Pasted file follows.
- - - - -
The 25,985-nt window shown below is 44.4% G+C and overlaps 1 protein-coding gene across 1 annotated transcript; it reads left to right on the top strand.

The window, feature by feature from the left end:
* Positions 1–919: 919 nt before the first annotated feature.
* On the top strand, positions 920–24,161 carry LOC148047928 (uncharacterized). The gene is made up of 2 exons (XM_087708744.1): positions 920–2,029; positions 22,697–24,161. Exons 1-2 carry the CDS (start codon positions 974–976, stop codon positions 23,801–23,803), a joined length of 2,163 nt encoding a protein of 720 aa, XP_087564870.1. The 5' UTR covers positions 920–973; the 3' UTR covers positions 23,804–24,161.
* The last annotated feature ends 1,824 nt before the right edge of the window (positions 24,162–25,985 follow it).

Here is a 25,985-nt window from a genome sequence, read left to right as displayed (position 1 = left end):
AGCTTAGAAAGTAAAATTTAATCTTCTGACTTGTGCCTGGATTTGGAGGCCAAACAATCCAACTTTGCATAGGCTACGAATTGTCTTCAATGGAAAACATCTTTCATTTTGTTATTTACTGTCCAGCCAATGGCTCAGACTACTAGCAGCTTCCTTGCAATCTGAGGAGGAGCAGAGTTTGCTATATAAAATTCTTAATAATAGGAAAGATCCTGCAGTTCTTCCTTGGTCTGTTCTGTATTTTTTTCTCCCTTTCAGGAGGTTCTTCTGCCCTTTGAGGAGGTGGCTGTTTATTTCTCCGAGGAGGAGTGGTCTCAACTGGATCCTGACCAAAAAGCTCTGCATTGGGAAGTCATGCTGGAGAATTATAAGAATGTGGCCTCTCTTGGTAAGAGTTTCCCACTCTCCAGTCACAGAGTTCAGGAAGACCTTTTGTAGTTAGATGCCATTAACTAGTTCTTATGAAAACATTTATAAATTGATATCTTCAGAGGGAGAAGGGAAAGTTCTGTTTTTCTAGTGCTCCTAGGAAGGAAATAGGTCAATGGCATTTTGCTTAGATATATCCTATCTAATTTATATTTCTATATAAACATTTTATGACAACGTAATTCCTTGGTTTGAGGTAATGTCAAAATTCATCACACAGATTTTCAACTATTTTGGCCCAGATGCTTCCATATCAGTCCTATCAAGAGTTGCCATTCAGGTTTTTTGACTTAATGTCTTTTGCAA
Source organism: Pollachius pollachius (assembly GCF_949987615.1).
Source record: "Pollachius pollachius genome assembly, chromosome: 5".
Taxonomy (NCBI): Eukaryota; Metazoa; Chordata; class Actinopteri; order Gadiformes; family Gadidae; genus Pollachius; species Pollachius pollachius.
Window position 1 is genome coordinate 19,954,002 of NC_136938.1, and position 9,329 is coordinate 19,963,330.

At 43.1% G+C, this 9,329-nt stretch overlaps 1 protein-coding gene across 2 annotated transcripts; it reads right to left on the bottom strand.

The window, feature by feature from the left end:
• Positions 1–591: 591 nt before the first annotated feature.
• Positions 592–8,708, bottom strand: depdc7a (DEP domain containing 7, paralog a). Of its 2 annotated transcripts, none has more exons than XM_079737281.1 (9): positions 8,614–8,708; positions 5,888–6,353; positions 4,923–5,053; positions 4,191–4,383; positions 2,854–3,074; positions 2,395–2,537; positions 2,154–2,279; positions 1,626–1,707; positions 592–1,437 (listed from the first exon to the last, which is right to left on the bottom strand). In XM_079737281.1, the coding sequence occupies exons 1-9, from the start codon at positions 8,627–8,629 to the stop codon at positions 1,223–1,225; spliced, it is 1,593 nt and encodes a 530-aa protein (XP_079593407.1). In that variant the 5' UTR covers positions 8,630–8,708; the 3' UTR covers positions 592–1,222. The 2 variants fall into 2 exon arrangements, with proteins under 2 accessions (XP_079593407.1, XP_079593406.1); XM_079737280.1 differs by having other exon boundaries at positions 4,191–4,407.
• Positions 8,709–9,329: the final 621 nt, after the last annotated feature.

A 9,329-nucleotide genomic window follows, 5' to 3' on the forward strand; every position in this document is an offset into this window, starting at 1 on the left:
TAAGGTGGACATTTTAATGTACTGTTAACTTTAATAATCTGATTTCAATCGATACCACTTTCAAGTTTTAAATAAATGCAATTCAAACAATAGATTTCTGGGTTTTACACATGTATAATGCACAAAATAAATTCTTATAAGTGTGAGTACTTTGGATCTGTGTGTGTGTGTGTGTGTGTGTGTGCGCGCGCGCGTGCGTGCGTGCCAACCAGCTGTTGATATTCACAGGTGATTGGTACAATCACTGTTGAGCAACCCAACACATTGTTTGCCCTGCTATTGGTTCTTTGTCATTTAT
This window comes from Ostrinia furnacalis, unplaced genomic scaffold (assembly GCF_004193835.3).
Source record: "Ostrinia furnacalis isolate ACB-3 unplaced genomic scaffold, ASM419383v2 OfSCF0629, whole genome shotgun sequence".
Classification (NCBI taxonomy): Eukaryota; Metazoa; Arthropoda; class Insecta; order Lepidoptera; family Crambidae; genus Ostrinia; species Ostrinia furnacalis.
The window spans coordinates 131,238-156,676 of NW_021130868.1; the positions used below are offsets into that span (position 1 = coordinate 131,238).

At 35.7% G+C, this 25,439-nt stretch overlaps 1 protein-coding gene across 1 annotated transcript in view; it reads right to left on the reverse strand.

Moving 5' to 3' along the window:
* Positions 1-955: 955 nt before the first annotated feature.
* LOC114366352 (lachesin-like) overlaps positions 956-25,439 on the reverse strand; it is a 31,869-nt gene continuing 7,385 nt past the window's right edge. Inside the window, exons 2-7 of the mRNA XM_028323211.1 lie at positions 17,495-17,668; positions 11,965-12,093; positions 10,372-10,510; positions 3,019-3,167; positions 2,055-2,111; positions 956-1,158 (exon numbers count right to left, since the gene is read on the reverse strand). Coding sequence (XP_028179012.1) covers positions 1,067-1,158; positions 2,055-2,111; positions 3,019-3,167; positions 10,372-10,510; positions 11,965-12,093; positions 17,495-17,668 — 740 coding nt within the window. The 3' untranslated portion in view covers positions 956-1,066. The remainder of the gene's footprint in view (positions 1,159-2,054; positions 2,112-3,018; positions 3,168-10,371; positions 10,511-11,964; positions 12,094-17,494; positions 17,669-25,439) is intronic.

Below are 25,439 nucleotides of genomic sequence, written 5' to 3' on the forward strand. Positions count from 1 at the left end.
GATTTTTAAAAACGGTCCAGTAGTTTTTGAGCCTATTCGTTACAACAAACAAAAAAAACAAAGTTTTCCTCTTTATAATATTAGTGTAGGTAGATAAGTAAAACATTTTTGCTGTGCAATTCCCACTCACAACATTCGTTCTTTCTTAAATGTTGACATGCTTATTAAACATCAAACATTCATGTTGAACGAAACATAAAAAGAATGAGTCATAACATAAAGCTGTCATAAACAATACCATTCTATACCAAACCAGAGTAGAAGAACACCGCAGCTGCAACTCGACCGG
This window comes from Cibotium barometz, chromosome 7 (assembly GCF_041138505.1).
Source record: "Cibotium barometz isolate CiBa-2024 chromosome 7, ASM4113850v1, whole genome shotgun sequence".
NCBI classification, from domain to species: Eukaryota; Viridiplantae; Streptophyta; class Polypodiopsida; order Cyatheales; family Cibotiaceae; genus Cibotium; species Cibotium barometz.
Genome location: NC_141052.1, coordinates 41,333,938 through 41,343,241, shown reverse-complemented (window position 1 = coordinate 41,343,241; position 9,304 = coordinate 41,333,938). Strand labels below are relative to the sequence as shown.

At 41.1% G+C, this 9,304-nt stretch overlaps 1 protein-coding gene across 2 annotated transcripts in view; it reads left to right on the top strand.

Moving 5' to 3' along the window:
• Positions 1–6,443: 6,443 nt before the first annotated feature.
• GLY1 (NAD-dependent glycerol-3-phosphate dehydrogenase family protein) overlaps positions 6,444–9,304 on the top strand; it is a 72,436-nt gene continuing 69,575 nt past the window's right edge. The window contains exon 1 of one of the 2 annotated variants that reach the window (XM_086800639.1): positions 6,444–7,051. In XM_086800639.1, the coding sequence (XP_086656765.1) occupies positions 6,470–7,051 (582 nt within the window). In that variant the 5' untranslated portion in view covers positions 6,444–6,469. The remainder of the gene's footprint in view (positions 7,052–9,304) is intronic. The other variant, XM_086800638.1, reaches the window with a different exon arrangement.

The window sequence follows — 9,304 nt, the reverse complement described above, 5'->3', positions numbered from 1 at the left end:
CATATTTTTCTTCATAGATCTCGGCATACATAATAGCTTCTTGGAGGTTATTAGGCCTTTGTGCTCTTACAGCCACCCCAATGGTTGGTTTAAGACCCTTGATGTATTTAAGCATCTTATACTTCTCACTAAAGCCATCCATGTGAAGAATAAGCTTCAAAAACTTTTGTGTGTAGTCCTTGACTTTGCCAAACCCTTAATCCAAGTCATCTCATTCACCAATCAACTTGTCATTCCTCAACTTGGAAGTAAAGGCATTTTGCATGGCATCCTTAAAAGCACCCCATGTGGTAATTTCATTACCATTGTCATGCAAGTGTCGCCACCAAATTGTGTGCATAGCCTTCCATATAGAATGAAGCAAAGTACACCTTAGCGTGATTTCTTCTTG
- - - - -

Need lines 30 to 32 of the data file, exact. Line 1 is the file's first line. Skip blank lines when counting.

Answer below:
Source record: "Cibotium barometz isolate CiBa-2024 chromosome 7, ASM4113850v1, whole genome shotgun sequence".
NCBI classification, from domain to species: Eukaryota; Viridiplantae; Streptophyta; class Polypodiopsida; order Cyatheales; family Cibotiaceae; genus Cibotium; species Cibotium barometz.
Genome location: NC_141052.1, coordinates 41,333,938 through 41,343,241, shown reverse-complemented (window position 1 = coordinate 41,343,241; position 9,304 = coordinate 41,333,938). Strand labels below are relative to the sequence as shown.